|Birth: ||Aug. 28, 1700|
New London County
|Death: ||Jun. 2, 1777|
New London County
Son of John Williams & Martha Wheeler---Husband of Deborah Fanning--Parke --Haven't found his burial cemetery.
Joined the Congregrational Church in 27 Aug 1732, Groton.
Captain Benajah Williams was born in 28 Aug 1700, at Stonington, the extreme southeasterly town of the state, in New London County. By 1743 he was at Salisbury, the extreme north westerly town of the state, in Litchfield County, for in that year Timothy Edwards gave a deed in which land is described by reference to the land of 'Capt. Benajah Williams by ye pond'. This is just across the state line from Dutchess County, NY where lay 'Ye Nine Partners and Oblong' in which he and his son Joseph became interested for a time before the latter's Pownal venture. Salisbury became the home of Benajah for a very long period, for, according to the Fanning Genealogy he lived to be 108 years old, having died in 1808. As yet I have no record of his death, and seemingly he was not buried in Salisbury. I suspect that he may have died at Pownal when visiting his son Joseph. The published records of Pownal are few.
The greatest advance in genealogical research I ever made was in this orderly rearrangement and compilation of my notes. Since I wrote the proceeding page I have learned a lot of things about Grandpas Benajah and Joseph. The family removed from Stonington before 1740 to Goshen, Litchfield County, CT. That town was established in 1738, and it is not unlikely that they were among the first settlers. It was there, as early as 1740 that he was elected Captain of the local militia company, which, at the start, consisted of forty men. His removal to Salisbury is indicated as to time by the date of his land purchase there. The records show that 7 Feb, 1742/3, he purchased 316 acres lying on the northwesterly side of -
"ye pond called Wonnucopaucock", for which he paid 600 pounds in Bills of Public Credit, Old Tenor. Probably they were at a heavy discount at the time, so the price was not so great as the figures would indicate. Upon it at the time was a dwelling house, and the frame of an (uncompleted?) barn.
In May, 1743, He was one of a committee of five to lease the school lands. This probably means that the State had granted a considerable tract of land to the town for school purposes, probably devoting it in perpetuity to the maintenance of the school. That meant that it could not be sold. But of what use was unsellable wild lands? They solved the problem by leasing it for 999 years. Everybody seems to have taken some of it. Grandpa Benajah paid 17 pounds - 10 - 9 for ten acres. We also find a number of references to him on the records, showing him in minor civic capacities, on jury, witness, member of a freeholder's court to settle a boundary dispute, etc. but all in l743 and 1744.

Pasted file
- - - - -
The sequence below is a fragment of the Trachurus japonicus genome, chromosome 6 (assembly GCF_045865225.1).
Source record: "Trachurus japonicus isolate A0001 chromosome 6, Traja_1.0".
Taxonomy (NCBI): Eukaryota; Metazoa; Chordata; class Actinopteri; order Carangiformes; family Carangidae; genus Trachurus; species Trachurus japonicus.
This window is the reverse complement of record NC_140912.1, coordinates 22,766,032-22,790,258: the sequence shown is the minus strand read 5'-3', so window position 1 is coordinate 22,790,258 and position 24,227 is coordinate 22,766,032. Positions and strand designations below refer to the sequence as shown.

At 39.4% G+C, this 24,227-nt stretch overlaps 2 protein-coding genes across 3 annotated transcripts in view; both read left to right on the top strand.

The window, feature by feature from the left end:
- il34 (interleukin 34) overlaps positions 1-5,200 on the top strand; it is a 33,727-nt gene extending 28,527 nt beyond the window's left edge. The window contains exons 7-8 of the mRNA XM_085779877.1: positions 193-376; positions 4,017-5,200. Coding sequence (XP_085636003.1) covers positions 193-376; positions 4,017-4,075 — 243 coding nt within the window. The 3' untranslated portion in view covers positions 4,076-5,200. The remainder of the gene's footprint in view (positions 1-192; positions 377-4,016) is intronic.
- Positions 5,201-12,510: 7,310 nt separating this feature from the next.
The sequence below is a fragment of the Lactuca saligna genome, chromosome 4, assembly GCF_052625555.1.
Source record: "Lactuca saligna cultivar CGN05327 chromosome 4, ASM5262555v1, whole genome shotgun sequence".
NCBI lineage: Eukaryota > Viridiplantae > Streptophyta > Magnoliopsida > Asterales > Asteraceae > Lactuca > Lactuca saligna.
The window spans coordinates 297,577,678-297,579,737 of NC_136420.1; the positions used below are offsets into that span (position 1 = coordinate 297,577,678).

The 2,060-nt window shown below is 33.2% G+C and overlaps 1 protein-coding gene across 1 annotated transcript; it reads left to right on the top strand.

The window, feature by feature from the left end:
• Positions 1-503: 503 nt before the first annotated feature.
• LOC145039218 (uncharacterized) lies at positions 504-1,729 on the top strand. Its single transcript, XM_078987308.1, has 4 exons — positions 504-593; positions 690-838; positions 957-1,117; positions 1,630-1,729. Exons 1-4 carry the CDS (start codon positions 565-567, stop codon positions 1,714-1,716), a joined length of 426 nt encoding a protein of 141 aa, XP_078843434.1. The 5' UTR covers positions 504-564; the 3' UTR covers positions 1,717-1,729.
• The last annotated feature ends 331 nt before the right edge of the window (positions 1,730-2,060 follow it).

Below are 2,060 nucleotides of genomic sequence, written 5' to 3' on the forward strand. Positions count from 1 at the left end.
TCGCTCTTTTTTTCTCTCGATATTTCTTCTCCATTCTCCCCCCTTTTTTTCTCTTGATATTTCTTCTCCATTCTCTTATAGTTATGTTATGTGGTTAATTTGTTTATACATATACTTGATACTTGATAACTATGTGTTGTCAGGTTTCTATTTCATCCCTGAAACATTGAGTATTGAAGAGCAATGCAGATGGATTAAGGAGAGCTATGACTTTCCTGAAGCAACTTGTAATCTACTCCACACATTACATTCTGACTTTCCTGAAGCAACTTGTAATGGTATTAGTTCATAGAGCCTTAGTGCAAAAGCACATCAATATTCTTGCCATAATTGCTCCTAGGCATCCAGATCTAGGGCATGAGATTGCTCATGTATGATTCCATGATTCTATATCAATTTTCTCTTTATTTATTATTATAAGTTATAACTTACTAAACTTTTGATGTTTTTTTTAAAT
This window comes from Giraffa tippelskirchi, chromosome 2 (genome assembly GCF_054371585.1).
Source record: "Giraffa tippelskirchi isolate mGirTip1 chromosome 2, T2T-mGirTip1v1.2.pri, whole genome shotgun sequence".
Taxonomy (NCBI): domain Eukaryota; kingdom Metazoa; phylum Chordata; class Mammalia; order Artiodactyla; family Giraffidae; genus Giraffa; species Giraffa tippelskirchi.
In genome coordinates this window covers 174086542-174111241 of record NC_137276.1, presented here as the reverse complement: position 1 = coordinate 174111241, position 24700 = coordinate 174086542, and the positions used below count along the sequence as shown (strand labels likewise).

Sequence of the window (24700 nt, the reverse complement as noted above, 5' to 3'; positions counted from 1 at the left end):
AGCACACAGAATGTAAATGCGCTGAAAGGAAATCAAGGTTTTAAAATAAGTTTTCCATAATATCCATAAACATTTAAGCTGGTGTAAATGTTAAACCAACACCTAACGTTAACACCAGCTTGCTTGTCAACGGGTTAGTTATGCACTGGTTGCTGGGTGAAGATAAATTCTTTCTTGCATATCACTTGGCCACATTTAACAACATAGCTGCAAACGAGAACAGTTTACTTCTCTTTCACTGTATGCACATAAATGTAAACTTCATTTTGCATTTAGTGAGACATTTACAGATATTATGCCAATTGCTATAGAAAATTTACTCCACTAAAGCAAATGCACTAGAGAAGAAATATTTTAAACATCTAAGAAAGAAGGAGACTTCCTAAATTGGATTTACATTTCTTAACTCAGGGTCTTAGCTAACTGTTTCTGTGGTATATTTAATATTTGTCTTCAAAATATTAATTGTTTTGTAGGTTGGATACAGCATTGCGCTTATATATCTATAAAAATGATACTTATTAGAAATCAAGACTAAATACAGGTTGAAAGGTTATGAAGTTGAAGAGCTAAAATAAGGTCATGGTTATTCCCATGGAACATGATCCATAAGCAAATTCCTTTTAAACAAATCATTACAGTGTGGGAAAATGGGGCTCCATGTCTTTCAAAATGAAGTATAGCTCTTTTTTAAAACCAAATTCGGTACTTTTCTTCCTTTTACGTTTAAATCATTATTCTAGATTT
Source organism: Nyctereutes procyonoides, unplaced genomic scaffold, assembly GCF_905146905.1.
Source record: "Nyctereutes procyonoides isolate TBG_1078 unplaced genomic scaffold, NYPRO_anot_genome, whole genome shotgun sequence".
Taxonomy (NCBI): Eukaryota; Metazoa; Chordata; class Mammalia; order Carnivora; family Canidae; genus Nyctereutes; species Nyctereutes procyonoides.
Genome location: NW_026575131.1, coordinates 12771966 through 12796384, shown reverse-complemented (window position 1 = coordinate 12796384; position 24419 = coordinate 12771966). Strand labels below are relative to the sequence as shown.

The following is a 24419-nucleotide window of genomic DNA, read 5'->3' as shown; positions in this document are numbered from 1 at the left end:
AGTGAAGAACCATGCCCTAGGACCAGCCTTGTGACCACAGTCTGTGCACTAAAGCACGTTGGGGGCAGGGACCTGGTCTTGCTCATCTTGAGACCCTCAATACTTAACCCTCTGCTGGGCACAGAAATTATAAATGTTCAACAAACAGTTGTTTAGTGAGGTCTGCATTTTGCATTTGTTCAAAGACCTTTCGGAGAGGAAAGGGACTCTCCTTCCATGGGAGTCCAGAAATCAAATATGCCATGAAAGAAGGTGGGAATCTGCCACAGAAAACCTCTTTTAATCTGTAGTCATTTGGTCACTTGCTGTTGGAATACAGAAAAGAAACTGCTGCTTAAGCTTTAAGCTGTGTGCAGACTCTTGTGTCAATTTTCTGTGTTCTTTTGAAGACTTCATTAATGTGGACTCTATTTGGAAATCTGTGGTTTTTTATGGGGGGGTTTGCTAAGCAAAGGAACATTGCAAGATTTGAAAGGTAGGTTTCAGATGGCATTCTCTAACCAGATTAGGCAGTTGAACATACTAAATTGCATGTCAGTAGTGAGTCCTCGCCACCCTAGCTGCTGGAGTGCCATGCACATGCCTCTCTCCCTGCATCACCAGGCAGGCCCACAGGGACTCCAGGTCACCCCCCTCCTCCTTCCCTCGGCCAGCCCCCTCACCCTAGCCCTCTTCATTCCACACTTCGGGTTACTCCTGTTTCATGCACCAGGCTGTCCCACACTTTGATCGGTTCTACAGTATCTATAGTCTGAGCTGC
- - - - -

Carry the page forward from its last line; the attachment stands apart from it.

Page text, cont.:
What became of him in 1745? He seems to have dropped out of sight. Fanning Genealogy, without citing its authority, states that "Benajah and Deborah were resident at Crum Elbow, Dutchess Co. N.Y. in 1751". That was in the district known as "ye Nine Partners and the Oblong", where his son Joseph's two first children were born in June 1749 and August 1750. Down to the date of this writing that is actually all that I know of their New York activities. My hunch now is that it was not Grandpa Joseph but Benajah his father who responsible for that venture. One would think that they had land enough at Salisbury to keep them fully employed, but in that day it was a ceaseless search for better land. New England is all a stony country except the coast, and that is sandy. Only little patches of plow land except in the narrow valleys of the streams. It is no simple task to judge land when it has over it a layer of leaf mould and a deep coating of unrotted leaves.
In Connecticut Historical Records, vol. IX, p. 197, it is recorded, "Marched to the relief of Fort William-Henry in ye alarm of August last, "1756--- In the list of names which follow we find---
Upon this occasion everybody was late. Moncalm struck quick, and found the garrison wholly unprepared. It was probably all over before they started. It is not unlikely that "Jed" should read "Jeb" for Jabez, second son of Benajah. Their service was for fifteen days, however, so they must have made the trip to the fort at least. There were so many Josephs who served at about this time that it would be presumptuous to claim others of the name, although it is not impossible that some of the references were to our Joseph. Neither is it impossible that some of the "Benjs" on the rolls were our Benajah, but it would be better to overlook a credit mark that he earned than to claim for him one that he didn't earn.
(The Williams Family Genealogy - Albert L Williams)
John Williams (1667 - 1702)
Martha Wheeler Atwood (1670 - 1745)
Deborah Parke Williams (1696 - 1759)*
Joseph Williams (1725 - 1808)*
Prudence Williams Lane (1729 - 1806)*
Desire Williams Strong (1731 - 1821)*
Benajah Williams (1735 - 1792)*
Isaac Williams (1688 - 1733)*
John Williams (1692 - 1761)*
Martha Williams Fish (1693 - 1775)*
Deborah Williams Williams (1695 - 1756)*
William Williams (1697 - 1713)*
Nathan Williams (1698 - 1790)*
Benajah Williams (1700 - 1777)
Eunice Williams Gallup (1702 - 1772)*
Maintained by: Dave Francis
Originally Created by: Lloyd Williams
Record added: May 13, 2011
Find A Grave Memorial# 69763082